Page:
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Global Recruitment: A Primer from a Recruiter

by
Shailendra Jaisingha
Sep 19, 2008, 5:42 am ET

Things are starting to slow down for hiring departments across the country for reasons related to the slower economy, arrival of the holiday season, and ending of the year. While things are cooling off across the country, a different breed of recruiters are gearing up to embark on a journey outside the boundaries of this country. While many of them are still working to fill position within the U.S., there are some who are proactively warming up for a long haul to fill the positions far in the future.

I am pointing toward the USCIS (United States Citizenship and Immigration Bureau; erstwhile INS) H-1B quota for the year 2009 that will open its doors to applicants from around the world in April 2009. Every year, USCIS allows and issues 85,000 H-1B visas, out of which only 65,000 visas go to candidates with specialty skills across the world. The rest of the 20,000 visas are available for foreign candidates with higher degrees from schools in the United States, which is generally a master’s degree or higher. Most of the 65,000 H1-B visas go to hi-tech workers across the world whose technical skills in the field of Science, Technology, Engineering, and Mathematics are in high demand in the U.S. and Europe.

And so for companies and businesses dealing in the hi-tech industry, an opportunity to recruit professionals from this pool of qualified candidates is strategically important for growth, sustainment, and development of new products and services.

Although principles of recruiting remain the same, it takes a very different approach to recruit candidates from outside the country. Below are some of the pointers that recruiters must keep in mind to successfully recruit these professionals from outside the country. These points are a result of being tested as a recruiter in the global talent pool.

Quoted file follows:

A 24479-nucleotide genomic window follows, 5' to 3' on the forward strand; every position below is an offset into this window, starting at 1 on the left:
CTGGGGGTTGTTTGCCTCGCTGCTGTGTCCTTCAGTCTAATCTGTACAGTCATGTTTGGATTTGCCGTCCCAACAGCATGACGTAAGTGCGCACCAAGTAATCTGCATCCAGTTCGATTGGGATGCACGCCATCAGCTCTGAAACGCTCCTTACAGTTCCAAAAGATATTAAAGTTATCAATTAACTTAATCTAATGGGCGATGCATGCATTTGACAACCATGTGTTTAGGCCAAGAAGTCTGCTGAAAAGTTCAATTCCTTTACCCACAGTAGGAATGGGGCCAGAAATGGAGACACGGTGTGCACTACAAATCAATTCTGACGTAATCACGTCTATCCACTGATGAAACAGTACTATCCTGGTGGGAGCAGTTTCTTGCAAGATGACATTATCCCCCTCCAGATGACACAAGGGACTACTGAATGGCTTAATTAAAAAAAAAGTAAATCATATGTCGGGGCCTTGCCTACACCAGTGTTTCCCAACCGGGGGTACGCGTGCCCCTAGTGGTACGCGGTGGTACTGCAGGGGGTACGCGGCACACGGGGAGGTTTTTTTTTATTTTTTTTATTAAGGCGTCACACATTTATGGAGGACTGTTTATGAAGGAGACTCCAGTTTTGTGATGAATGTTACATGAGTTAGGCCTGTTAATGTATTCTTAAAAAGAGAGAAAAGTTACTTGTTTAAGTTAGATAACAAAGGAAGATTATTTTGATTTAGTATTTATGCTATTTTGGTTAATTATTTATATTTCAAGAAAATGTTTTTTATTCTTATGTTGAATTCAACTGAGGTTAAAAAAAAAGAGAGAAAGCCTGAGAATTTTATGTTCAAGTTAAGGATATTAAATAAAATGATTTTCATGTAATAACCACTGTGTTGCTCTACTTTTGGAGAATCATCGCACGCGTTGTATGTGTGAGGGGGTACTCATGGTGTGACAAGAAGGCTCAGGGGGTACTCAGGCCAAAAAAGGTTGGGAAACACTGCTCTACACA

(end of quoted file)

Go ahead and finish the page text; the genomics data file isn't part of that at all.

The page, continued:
Getting Ready for the Long Haul

It takes a lot of preparation, planning, and commitment to recruit in a foreign market, and so before a company decides to start recruiting candidates outside the country, begin by forecasting your needs. Once the groundwork in terms of how many people, what skills, and when people are needed is done, the HR department must involve the recruiting team in planning the process of recruitment and selection. It’s important that recruiters are involved in the planning process so that:

  • The HR department and recruiters understand the immigration/H-1B laws well because they can create some serious implications for a company both financially and in terms of future global recruitment if laws and rules are not followed correctly.
  • The recruiters clearly understand the goals of recruitment and the plan to be followed because they are the ones to implement it. Besides, it would also look really unprofessional if the candidate — upon becoming an employee — realizes that things are different or have changed over a period of 12 months or more. This is a genuine possibility because 12 months or more is a long time for things to change in a company, and this may include change in the recruiting team, the HR team, the management team or the policies of the company.